L+T: You spent a lot of time in China. How did being over there influence you as an artist?
TC: I lived over in Shanghai, China for about six or seven years. What I found it did for me was a couple things. First of all, I got a lot of work, all sorts of opportunities to play. Hip-hop bands, salsa bands, jazz bands, big bands, there was a lot of demand for musicians to do all kinds of things, so I got exposed to some things. In New York, I would probably never get called to play in a salsa band because there’s so many cats that specialize in that. Another thing was the freedom to create and express myself as an individual without being judged by other people that were doing the same thing, and without being influenced by other people who were doing the same thing. I didn’t have anybody to look up to necessarily when I was living in China, I set my own standard, presented my own image, my own craft and my own tone. There wasn’t any kind of support system to go by. That gave me a lot of freedom to go as far as I could with it. A lot of the music on the album is a result of that. The third thing is I had a lot of time to practice. I had a piano and the living situation I was in, I could pretty much practice 24 hours per day. That’s also difficult to do in New York. Those things really helped my develop who I am. Living in a country where there’s billions of people who are one race, and you’re completely another, it really gives you the opportunity to have to represent yourself and believe in what you’re doing because you have to get people to rally behind it.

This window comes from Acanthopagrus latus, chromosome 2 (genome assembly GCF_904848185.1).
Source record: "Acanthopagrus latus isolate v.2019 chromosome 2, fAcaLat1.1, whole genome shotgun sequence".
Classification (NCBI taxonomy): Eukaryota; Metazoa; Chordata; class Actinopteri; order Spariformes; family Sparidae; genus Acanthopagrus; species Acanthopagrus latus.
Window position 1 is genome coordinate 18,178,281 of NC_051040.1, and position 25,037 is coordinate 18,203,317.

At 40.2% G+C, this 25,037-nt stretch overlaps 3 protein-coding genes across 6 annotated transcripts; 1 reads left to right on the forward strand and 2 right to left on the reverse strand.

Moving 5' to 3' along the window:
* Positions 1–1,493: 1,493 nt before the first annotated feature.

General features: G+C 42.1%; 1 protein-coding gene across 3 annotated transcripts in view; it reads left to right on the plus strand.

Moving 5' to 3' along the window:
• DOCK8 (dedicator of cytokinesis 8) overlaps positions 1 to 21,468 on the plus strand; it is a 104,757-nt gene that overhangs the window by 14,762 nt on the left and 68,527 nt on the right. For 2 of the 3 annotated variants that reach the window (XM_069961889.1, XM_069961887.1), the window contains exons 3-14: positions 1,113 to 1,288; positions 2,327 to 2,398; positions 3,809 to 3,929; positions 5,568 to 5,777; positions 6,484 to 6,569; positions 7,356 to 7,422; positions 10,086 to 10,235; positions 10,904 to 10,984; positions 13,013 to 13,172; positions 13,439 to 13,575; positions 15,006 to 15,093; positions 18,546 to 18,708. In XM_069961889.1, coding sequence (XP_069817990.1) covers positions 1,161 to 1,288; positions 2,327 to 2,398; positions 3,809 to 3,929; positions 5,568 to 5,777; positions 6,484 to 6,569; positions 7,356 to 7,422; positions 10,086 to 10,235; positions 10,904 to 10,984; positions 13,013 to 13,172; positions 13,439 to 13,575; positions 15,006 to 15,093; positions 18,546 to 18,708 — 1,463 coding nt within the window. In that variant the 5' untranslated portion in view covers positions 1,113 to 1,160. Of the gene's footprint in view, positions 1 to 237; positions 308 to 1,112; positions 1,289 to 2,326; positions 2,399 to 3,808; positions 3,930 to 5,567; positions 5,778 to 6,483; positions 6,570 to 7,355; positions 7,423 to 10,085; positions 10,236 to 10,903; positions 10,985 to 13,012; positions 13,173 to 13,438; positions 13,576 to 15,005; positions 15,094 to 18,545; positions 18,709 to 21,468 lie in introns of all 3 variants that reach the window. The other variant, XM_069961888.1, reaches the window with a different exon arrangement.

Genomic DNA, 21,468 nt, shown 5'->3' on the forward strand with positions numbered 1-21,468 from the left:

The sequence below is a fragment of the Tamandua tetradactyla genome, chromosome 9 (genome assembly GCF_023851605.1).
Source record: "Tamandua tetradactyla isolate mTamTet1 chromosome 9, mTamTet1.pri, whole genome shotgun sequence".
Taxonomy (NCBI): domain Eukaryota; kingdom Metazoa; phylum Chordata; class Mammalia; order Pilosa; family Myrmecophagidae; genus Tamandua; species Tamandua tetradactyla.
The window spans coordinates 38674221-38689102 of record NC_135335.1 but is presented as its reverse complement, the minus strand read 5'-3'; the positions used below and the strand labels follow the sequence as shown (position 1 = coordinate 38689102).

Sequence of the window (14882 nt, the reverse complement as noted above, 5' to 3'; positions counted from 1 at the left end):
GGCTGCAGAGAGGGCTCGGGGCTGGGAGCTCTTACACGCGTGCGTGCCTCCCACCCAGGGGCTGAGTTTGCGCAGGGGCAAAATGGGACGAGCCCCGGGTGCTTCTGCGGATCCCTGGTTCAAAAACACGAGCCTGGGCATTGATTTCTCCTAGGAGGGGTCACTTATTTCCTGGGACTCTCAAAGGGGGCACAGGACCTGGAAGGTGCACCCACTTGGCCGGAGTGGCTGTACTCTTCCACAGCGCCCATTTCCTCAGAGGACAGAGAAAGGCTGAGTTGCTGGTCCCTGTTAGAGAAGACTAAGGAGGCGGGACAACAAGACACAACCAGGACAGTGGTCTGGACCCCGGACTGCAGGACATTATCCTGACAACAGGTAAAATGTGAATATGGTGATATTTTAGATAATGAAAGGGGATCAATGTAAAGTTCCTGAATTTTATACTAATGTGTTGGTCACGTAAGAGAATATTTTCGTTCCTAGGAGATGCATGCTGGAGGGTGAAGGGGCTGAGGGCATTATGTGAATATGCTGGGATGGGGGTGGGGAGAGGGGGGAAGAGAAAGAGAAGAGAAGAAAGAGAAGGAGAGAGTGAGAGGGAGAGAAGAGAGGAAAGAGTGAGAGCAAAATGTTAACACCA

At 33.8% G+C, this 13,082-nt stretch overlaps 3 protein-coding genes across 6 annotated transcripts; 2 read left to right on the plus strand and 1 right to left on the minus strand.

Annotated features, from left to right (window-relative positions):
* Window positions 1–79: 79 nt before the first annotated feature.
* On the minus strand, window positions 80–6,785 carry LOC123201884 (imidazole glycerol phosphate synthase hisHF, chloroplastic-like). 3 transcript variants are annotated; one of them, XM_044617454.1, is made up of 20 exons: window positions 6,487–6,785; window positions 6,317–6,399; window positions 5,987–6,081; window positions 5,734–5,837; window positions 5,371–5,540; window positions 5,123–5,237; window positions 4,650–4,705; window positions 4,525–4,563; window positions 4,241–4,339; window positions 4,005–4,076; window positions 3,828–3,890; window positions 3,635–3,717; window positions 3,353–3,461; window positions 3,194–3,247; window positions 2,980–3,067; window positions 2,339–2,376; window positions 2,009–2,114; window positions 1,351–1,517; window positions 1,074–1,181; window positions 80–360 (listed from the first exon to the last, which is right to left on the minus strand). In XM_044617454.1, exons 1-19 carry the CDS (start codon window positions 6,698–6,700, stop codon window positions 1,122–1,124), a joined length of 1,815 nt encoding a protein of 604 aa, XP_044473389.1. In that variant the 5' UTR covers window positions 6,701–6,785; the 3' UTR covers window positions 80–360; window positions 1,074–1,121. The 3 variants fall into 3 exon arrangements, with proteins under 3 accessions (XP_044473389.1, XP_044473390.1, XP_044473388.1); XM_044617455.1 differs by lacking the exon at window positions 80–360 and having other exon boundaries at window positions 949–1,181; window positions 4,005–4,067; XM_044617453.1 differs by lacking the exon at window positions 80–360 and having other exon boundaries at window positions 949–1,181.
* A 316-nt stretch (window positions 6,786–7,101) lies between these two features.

Afrophysicist is available here.